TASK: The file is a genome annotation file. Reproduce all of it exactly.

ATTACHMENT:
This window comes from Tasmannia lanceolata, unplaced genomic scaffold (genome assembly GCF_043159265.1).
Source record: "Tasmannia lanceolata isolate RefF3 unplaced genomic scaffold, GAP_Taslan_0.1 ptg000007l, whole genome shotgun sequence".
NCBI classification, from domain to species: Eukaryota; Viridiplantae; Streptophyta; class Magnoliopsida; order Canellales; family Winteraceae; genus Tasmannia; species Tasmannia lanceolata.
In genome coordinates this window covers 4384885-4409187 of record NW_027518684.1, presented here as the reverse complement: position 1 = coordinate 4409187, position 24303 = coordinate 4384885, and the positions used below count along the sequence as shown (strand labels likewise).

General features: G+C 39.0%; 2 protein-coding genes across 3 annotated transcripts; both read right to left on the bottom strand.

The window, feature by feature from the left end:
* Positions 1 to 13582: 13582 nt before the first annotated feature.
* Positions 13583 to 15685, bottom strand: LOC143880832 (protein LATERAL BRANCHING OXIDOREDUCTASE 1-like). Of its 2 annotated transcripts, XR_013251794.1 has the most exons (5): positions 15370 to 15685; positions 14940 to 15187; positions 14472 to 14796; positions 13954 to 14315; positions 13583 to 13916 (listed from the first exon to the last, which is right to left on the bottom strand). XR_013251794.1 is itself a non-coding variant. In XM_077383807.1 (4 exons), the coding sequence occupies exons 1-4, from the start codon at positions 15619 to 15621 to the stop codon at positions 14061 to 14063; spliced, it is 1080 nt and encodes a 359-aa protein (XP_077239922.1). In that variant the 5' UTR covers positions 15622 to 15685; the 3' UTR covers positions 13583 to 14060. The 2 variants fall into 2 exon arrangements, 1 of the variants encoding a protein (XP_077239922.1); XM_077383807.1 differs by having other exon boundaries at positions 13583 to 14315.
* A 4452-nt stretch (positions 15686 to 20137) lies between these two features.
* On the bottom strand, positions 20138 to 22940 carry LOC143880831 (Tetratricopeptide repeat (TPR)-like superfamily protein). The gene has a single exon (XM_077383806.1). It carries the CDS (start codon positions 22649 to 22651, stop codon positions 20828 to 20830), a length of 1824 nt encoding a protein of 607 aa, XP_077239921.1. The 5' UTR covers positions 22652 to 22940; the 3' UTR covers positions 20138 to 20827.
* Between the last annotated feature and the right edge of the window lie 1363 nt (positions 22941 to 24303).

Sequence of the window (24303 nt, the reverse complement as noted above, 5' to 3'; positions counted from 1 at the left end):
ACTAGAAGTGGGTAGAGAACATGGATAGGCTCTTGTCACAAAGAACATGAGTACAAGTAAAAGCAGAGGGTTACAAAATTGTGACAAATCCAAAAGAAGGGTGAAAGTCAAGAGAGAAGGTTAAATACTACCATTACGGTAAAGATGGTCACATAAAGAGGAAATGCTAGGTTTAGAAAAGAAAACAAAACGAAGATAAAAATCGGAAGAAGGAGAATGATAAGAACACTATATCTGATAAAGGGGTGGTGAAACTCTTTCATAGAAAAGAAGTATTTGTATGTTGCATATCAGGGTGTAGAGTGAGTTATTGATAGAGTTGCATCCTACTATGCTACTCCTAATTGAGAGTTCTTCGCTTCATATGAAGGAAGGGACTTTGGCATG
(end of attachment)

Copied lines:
This window comes from Tasmannia lanceolata, unplaced genomic scaffold (genome assembly GCF_043159265.1).
Source record: "Tasmannia lanceolata isolate RefF3 unplaced genomic scaffold, GAP_Taslan_0.1 ptg000007l, whole genome shotgun sequence".
NCBI classification, from domain to species: Eukaryota; Viridiplantae; Streptophyta; class Magnoliopsida; order Canellales; family Winteraceae; genus Tasmannia; species Tasmannia lanceolata.
In genome coordinates this window covers 4384885-4409187 of record NW_027518684.1, presented here as the reverse complement: position 1 = coordinate 4409187, position 24303 = coordinate 4384885, and the positions used below count along the sequence as shown (strand labels likewise).

General features: G+C 39.0%; 2 protein-coding genes across 3 annotated transcripts; both read right to left on the bottom strand.

The window, feature by feature from the left end:
* Positions 1 to 13582: 13582 nt before the first annotated feature.
* Positions 13583 to 15685, bottom strand: LOC143880832 (protein LATERAL BRANCHING OXIDOREDUCTASE 1-like). Of its 2 annotated transcripts, XR_013251794.1 has the most exons (5): positions 15370 to 15685; positions 14940 to 15187; positions 14472 to 14796; positions 13954 to 14315; positions 13583 to 13916 (listed from the first exon to the last, which is right to left on the bottom strand). XR_013251794.1 is itself a non-coding variant. In XM_077383807.1 (4 exons), the coding sequence occupies exons 1-4, from the start codon at positions 15619 to 15621 to the stop codon at positions 14061 to 14063; spliced, it is 1080 nt and encodes a 359-aa protein (XP_077239922.1). In that variant the 5' UTR covers positions 15622 to 15685; the 3' UTR covers positions 13583 to 14060. The 2 variants fall into 2 exon arrangements, 1 of the variants encoding a protein (XP_077239922.1); XM_077383807.1 differs by having other exon boundaries at positions 13583 to 14315.
* A 4452-nt stretch (positions 15686 to 20137) lies between these two features.
* On the bottom strand, positions 20138 to 22940 carry LOC143880831 (Tetratricopeptide repeat (TPR)-like superfamily protein). The gene has a single exon (XM_077383806.1). It carries the CDS (start codon positions 22649 to 22651, stop codon positions 20828 to 20830), a length of 1824 nt encoding a protein of 607 aa, XP_077239921.1. The 5' UTR covers positions 22652 to 22940; the 3' UTR covers positions 20138 to 20827.
* Between the last annotated feature and the right edge of the window lie 1363 nt (positions 22941 to 24303).

Sequence of the window (24303 nt, the reverse complement as noted above, 5' to 3'; positions counted from 1 at the left end):
ACTAGAAGTGGGTAGAGAACATGGATAGGCTCTTGTCACAAAGAACATGAGTACAAGTAAAAGCAGAGGGTTACAAAATTGTGACAAATCCAAAAGAAGGGTGAAAGTCAAGAGAGAAGGTTAAATACTACCATTACGGTAAAGATGGTCACATAAAGAGGAAATGCTAGGTTTAGAAAAGAAAACAAAACGAAGATAAAAATCGGAAGAAGGAGAATGATAAGAACACTATATCTGATAAAGGGGTGGTGAAACTCTTTCATAGAAAAGAAGTATTTGTATGTTGCATATCAGGGTGTAGAGTGAGTTATTGATAGAGTTGCATCCTACTATGCTACTCCTAATTGAGAGTTCTTCGCTTCATATGAAGGAAGGGACTTTGGCATG